As economic engines go, the Kawasaki plant in Maryville, Missouri, has few rivals.
This thought is not lost on anyone observing what has become of a factory that first opened in 1989 with 150 workers producing a single model of its product — an actual small engine.
Now, 29 years and about a dozen plant expansions later, the workforce has swelled to more than 800 employees. At last report, the plant produces around 18 different general purpose engines.
The plant turned out its 10 millionth engine last fall.
All of this is cause for appreciation in a community anchored in slow-growth Northwest Missouri. Chamber and civic leaders would be excused if they could imagine nothing more impactful on the industrial sector of the local economy.
Excused, perhaps, but pleasantly short-sighted.
The news this week is that Kawasaki Motors Manufacturing is expanding again with the help of city-approved tax incentives. This is the story of a partnership that has only grown stronger over the years.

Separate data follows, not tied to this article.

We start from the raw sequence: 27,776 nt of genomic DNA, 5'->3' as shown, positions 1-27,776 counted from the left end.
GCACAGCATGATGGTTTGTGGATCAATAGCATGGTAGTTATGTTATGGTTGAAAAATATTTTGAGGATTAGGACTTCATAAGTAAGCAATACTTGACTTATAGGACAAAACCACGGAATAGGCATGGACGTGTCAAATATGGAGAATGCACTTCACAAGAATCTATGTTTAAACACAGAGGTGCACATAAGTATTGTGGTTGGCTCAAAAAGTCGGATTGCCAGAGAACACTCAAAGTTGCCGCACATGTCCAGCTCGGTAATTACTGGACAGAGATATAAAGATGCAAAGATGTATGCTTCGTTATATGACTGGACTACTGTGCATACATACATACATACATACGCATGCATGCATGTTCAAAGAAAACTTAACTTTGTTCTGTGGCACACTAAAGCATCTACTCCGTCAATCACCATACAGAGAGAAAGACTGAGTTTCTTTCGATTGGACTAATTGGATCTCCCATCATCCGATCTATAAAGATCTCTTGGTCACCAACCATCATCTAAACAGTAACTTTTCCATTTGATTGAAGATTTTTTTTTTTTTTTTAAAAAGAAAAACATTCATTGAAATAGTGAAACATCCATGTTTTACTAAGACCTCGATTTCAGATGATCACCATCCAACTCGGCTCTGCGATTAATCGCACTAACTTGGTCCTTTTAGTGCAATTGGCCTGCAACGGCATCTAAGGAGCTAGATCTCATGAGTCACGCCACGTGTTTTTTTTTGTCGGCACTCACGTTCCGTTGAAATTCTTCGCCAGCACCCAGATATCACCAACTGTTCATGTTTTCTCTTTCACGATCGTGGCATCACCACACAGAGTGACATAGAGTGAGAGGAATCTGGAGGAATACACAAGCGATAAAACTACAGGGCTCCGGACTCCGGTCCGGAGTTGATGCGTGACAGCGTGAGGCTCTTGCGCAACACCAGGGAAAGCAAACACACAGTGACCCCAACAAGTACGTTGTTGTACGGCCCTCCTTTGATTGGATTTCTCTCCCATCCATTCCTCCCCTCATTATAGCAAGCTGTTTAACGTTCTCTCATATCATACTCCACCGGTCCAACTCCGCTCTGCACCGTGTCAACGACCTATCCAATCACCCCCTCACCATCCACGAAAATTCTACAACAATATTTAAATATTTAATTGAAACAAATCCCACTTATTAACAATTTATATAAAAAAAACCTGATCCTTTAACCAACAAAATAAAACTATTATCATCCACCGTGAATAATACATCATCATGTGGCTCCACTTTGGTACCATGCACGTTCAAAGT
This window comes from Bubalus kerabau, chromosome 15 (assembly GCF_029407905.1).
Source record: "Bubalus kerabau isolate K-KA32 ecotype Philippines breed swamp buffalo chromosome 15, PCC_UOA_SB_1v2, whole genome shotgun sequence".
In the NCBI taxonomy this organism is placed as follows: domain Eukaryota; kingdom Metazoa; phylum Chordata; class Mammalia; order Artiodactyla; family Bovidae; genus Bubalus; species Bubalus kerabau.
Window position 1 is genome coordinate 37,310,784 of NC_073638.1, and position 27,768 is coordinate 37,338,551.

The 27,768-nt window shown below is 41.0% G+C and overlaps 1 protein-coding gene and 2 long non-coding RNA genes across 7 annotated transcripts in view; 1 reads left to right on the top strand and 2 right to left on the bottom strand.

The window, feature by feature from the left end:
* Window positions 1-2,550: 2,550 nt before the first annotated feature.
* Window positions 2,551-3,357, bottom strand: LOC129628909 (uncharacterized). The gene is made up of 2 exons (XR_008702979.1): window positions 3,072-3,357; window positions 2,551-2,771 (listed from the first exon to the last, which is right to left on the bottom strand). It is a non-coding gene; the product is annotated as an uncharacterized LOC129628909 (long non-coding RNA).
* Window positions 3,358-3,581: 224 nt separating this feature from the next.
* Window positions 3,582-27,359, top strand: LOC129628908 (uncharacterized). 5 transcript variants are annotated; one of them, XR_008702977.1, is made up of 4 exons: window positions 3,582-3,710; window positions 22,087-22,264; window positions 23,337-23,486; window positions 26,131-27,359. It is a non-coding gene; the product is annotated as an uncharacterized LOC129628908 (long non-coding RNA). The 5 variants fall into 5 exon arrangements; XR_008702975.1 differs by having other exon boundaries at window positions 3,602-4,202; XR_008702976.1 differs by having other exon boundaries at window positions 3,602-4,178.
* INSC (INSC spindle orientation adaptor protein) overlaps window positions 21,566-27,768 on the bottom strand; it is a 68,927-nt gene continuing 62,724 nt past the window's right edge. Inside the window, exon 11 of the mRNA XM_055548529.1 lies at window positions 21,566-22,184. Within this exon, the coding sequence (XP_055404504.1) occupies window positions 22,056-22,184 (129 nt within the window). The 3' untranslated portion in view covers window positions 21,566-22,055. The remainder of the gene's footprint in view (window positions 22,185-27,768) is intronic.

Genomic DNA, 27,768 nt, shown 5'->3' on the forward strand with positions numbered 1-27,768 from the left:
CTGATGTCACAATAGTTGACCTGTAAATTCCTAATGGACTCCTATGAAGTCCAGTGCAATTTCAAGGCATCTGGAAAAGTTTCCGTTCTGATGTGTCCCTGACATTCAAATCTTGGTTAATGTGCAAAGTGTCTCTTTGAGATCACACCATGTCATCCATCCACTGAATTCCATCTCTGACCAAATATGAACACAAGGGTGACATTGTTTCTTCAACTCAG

As News-Press Now reported, Kawasaki plans to invest $26 million in its facility to add three production lines and replace older equipment. By the end of next year, the plant will add 30 jobs on top of the 30 created from a similar project from 2015.
The City Council has approved industrial development bonds to fund the improvements. The company qualifies for a 50 percent tax abatement for a 10-year period on new equipment purchased. Kawasaki, in turn, has agreed to make payments in lieu of taxes equal to slightly more than $1 million over the 10-year bond period.
This means that while Kawasaki expands it also will be benefitting the community. The school district, the city, the public library and the sheltered workshop all are among the entities that will receive new revenues from the payments
“In total, it’s about $51 million in investments and 60 new jobs (from both bonds). They’re a tremendous partner,” said Greg McDanel, Maryville’s city manager.
Kawasaki also has agreed to retain existing jobs, with a minimum employment of 850 workers after the project is completed.
There will be those who point out that, without the approved incentives, the tax revenue accruing to the community would be about double. However, as McDanel properly noted, a company the size of Kawasaki has options.
And without incentives, deals do not always go through — and new industrial jobs do not necessarily get created.